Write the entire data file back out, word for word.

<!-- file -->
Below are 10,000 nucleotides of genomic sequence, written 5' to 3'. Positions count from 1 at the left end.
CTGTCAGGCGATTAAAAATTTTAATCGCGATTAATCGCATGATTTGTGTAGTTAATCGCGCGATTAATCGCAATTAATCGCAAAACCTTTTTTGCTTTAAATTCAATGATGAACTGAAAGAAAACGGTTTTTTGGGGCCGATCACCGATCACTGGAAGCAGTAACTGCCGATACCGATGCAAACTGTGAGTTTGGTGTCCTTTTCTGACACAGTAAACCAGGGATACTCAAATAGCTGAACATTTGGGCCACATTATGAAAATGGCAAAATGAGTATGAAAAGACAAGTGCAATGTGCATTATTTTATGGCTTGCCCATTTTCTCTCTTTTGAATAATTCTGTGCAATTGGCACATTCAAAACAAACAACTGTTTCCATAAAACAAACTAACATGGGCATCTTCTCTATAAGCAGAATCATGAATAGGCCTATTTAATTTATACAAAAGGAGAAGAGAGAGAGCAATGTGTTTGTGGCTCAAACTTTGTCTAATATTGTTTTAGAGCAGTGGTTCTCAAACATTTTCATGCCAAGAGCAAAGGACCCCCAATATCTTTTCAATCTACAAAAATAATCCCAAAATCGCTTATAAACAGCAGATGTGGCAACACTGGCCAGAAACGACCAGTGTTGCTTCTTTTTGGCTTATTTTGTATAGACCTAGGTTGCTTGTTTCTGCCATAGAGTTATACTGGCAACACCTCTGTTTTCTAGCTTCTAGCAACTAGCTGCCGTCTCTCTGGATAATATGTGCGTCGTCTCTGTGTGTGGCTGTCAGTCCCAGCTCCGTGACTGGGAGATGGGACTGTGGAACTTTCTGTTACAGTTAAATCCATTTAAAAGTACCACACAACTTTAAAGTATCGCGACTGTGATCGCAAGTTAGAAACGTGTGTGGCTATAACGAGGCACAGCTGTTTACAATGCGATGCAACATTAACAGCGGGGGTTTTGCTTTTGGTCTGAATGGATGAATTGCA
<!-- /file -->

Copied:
Below are 10,000 nucleotides of genomic sequence, written 5' to 3'. Positions count from 1 at the left end.
CTGTCAGGCGATTAAAAATTTTAATCGCGATTAATCGCATGATTTGTGTAGTTAATCGCGCGATTAATCGCAATTAATCGCAAAACCTTTTTTGCTTTAAATTCAATGATGAACTGAAAGAAAACGGTTTTTTGGGGCCGATCACCGATCACTGGAAGCAGTAACTGCCGATACCGATGCAAACTGTGAGTTTGGTGTCCTTTTCTGACACAGTAAACCAGGGATACTCAAATAGCTGAACATTTGGGCCACATTATGAAAATGGCAAAATGAGTATGAAAAGACAAGTGCAATGTGCATTATTTTATGGCTTGCCCATTTTCTCTCTTTTGAATAATTCTGTGCAATTGGCACATTCAAAACAAACAACTGTTTCCATAAAACAAACTAACATGGGCATCTTCTCTATAAGCAGAATCATGAATAGGCCTATTTAATTTATACAAAAGGAGAAGAGAGAGAGCAATGTGTTTGTGGCTCAAACTTTGTCTAATATTGTTTTAGAGCAGTGGTTCTCAAACATTTTCATGCCAAGAGCAAAGGACCCCCAATATCTTTTCAATCTACAAAAATAATCCCAAAATCGCTTATAAACAGCAGATGTGGCAACACTGGCCAGAAACGACCAGTGTTGCTTCTTTTTGGCTTATTTTGTATAGACCTAGGTTGCTTGTTTCTGCCATAGAGTTATACTGGCAACACCTCTGTTTTCTAGCTTCTAGCAACTAGCTGCCGTCTCTCTGGATAATATGTGCGTCGTCTCTGTGTGTGGCTGTCAGTCCCAGCTCCGTGACTGGGAGATGGGACTGTGGAACTTTCTGTTACAGTTAAATCCATTTAAAAGTACCACACAACTTTAAAGTATCGCGACTGTGATCGCAAGTTAGAAACGTGTGTGGCTATAACGAGGCACAGCTGTTTACAATGCGATGCAACATTAACAGCGGGGGTTTTGCTTTTGGTCTGAATGGATGAATTGCA